How To Measure Campaign Success

Annie Hall

Quite a simple post this time round. Essentially how I measure the success of a given campaign or piece of marketing work. NB: This isn’t the Holy Grail of properly attributed marketing ROI – when I’ve worked that, I’ll post it up, if I haven’t retired first – but instead a framework for how to show whether what you’ve done has worked or not.

The model consists of three stages – Inputs, Outputs and Outcomes. I’ll describe these below. For the article I’ll use an example campaign – we’re launching a new product, say a tool to monitor your website performance – and we’re using a number of tactics to promote this – a free, downloadable iPhone app, a new website, some content marketing, some Adwords, social media etc etc – the usual suspects.

Inputs

The first part, often forgotten about, is to measure the Inputs to your campaign. By this I mean – what is the quality of execution of the campaign? Before initiating campaign work there is, generally, a long process of research, analysis, customer feedback, market segmentation etc which gets distilled in to some sort of proposition or idea. For the web performance tool, you might have carried out all this work and ended up with a campaign idea around “Keep an eye on your global website performance from your mobile phone” (or hopefully something stronger than that!). You’ve chosen a segment – say IT managers of smaller companies in the US – and you have a lot more information about the feelings you want to elicit, the differentiators you want to promote and so on.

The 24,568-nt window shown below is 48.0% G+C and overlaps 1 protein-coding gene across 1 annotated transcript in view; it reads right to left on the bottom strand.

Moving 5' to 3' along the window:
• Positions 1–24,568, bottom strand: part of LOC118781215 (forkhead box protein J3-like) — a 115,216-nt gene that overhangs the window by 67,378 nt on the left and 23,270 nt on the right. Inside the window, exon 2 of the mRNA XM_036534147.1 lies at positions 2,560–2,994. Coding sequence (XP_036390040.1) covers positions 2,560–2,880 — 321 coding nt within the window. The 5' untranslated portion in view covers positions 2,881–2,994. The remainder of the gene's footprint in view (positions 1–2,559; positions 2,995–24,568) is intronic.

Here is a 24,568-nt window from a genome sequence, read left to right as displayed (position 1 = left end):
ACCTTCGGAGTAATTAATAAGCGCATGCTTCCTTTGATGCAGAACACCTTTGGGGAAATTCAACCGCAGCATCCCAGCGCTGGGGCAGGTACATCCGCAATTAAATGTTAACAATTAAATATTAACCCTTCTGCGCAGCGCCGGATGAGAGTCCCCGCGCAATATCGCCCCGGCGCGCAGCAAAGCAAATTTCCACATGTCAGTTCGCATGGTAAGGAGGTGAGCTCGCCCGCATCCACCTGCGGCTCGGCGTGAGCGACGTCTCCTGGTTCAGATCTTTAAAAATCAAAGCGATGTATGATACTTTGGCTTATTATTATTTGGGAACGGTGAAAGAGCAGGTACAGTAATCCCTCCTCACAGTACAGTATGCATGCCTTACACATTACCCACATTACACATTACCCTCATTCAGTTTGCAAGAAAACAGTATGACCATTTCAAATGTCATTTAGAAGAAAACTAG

But – that doesn’t mean to say all that great information gets in to your campaign. Woody Allen has said how he measures his “best” work not in terms of quality or audience response but in terms of how close the final film is to his original vision. Similarly, if you went in to a campaign with a particular value proposition and a really clear idea of what you wanted, is this what you ended up with? This is the measure of Input quality.

In this example, if the agency you used came back with a campaign that captured everything you wanted, the right tone, the right target audience, channels, content etc etc, then you’ve scored highly on Inputs. NB: This is very much a qualitative measure – you can try giving a campaign a mark out of 10, but what does that really mean? The way I see it, if I sit there completely satisfied thinking “That’s exactly what I meant”, then I’m happy.

Another part of measuring Inputs, which I sometimes carry out, is to look at a few quantitative KPIs covering the basic measures for parts of the campaign. For example, with Adwords, how many impressions did we actually get (i.e. it’s not whether the ads were effective or not, just whether we’ve correctly placed them and bid appropriately)? How much are we spending on different ad campaigns? And so on.

NB: This does not, of course, mean it will work! Your research and analysis could be completely wrong – wrong segment, wrong message, bad ideas. But at least you can go in to the campaign confident that you’re giving it your best shot. Nevertheless, any boss worth his/her salt will want to know “Did it work?”